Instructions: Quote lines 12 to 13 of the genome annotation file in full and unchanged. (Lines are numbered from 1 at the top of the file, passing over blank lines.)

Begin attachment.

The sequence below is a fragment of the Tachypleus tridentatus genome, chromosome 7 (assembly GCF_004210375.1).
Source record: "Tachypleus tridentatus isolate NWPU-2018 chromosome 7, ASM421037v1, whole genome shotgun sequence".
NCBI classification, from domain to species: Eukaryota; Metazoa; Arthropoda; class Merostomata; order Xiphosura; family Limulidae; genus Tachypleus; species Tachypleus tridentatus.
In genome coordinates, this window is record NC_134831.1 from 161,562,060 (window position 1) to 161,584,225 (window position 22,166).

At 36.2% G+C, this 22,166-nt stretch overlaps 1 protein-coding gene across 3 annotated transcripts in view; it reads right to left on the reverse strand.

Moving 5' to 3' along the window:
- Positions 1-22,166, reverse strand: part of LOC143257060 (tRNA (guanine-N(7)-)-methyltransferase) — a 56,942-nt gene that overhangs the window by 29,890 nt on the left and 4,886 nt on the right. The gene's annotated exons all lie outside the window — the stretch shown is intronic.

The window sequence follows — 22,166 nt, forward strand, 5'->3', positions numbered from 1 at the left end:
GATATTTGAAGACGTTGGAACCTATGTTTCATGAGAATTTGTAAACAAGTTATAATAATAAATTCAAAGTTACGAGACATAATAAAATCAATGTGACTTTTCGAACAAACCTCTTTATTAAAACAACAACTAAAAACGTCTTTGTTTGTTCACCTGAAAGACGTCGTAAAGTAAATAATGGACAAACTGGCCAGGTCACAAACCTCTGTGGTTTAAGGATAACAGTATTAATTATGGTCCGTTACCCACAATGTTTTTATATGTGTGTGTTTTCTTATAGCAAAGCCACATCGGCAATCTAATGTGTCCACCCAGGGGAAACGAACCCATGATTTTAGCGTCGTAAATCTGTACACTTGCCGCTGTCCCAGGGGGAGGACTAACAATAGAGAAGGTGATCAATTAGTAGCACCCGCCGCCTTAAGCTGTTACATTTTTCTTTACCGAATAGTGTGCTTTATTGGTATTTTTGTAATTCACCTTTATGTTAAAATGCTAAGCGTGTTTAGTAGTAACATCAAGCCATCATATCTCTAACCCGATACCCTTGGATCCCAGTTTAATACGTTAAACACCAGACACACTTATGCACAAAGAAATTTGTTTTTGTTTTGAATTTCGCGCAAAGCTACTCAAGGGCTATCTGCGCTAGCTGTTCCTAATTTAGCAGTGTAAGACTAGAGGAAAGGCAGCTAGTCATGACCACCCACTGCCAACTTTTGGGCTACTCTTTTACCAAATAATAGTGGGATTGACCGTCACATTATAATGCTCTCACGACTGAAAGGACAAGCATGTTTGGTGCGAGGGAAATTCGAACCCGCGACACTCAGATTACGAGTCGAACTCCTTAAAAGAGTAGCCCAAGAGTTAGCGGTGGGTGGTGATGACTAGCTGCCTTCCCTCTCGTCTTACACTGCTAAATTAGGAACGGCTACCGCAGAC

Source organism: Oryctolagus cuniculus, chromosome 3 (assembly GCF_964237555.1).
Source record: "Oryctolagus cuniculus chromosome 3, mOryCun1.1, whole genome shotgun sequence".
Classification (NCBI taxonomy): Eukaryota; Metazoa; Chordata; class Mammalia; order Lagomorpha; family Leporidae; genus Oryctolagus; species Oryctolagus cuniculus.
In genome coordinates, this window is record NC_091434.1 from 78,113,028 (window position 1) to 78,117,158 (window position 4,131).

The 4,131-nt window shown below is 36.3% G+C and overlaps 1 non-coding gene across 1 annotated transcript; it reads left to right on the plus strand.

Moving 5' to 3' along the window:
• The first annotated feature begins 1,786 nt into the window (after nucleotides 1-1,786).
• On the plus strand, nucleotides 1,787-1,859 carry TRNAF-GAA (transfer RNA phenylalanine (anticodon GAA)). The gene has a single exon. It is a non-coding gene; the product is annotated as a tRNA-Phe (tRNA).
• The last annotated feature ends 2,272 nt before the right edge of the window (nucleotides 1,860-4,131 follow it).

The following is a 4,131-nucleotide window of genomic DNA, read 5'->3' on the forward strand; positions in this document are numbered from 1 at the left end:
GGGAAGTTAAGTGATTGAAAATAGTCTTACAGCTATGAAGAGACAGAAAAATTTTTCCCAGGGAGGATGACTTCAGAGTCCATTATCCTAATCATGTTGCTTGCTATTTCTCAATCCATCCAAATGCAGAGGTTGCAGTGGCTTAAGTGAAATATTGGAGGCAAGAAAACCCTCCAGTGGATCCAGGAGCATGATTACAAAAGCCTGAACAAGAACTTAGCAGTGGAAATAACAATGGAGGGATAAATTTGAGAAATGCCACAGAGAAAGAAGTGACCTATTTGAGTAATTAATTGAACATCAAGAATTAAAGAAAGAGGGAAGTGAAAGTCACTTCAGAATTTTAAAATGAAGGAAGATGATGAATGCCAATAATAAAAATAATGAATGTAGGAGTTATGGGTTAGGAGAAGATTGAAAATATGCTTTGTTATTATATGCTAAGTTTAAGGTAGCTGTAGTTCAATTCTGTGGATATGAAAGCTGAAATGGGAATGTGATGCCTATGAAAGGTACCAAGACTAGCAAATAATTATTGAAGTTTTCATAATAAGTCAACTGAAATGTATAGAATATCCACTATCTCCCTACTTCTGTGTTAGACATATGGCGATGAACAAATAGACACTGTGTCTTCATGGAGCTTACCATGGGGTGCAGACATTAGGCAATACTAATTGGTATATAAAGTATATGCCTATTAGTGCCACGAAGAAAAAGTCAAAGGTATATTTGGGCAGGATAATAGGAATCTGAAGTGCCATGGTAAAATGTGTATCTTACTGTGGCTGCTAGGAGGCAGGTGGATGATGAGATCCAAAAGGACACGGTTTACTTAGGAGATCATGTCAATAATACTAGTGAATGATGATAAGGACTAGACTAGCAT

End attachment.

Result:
Classification (NCBI taxonomy): Eukaryota; Metazoa; Chordata; class Mammalia; order Lagomorpha; family Leporidae; genus Oryctolagus; species Oryctolagus cuniculus.
In genome coordinates, this window is record NC_091434.1 from 78,113,028 (window position 1) to 78,117,158 (window position 4,131).